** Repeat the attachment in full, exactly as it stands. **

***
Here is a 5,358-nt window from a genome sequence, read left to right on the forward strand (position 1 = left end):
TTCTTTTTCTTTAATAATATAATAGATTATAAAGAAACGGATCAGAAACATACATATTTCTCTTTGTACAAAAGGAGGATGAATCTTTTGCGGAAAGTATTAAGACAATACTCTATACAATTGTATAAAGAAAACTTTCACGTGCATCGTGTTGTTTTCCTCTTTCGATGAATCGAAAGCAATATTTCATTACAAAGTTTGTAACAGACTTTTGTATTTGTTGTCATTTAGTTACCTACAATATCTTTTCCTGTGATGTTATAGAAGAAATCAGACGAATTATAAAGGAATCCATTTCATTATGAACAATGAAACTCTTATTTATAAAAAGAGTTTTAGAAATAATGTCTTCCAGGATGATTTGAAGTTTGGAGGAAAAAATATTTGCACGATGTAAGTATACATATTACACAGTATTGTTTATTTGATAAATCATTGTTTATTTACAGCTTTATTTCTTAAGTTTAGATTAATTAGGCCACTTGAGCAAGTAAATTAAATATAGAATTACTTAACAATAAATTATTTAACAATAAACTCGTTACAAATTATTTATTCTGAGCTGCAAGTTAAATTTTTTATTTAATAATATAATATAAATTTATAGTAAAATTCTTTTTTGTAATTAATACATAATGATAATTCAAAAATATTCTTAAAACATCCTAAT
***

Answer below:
Here is a 5,358-nt window from a genome sequence, read left to right on the forward strand (position 1 = left end):
TTCTTTTTCTTTAATAATATAATAGATTATAAAGAAACGGATCAGAAACATACATATTTCTCTTTGTACAAAAGGAGGATGAATCTTTTGCGGAAAGTATTAAGACAATACTCTATACAATTGTATAAAGAAAACTTTCACGTGCATCGTGTTGTTTTCCTCTTTCGATGAATCGAAAGCAATATTTCATTACAAAGTTTGTAACAGACTTTTGTATTTGTTGTCATTTAGTTACCTACAATATCTTTTCCTGTGATGTTATAGAAGAAATCAGACGAATTATAAAGGAATCCATTTCATTATGAACAATGAAACTCTTATTTATAAAAAGAGTTTTAGAAATAATGTCTTCCAGGATGATTTGAAGTTTGGAGGAAAAAATATTTGCACGATGTAAGTATACATATTACACAGTATTGTTTATTTGATAAATCATTGTTTATTTACAGCTTTATTTCTTAAGTTTAGATTAATTAGGCCACTTGAGCAAGTAAATTAAATATAGAATTACTTAACAATAAATTATTTAACAATAAACTCGTTACAAATTATTTATTCTGAGCTGCAAGTTAAATTTTTTATTTAATAATATAATATAAATTTATAGTAAAATTCTTTTTTGTAATTAATACATAATGATAATTCAAAAATATTCTTAAAACATCCTAAT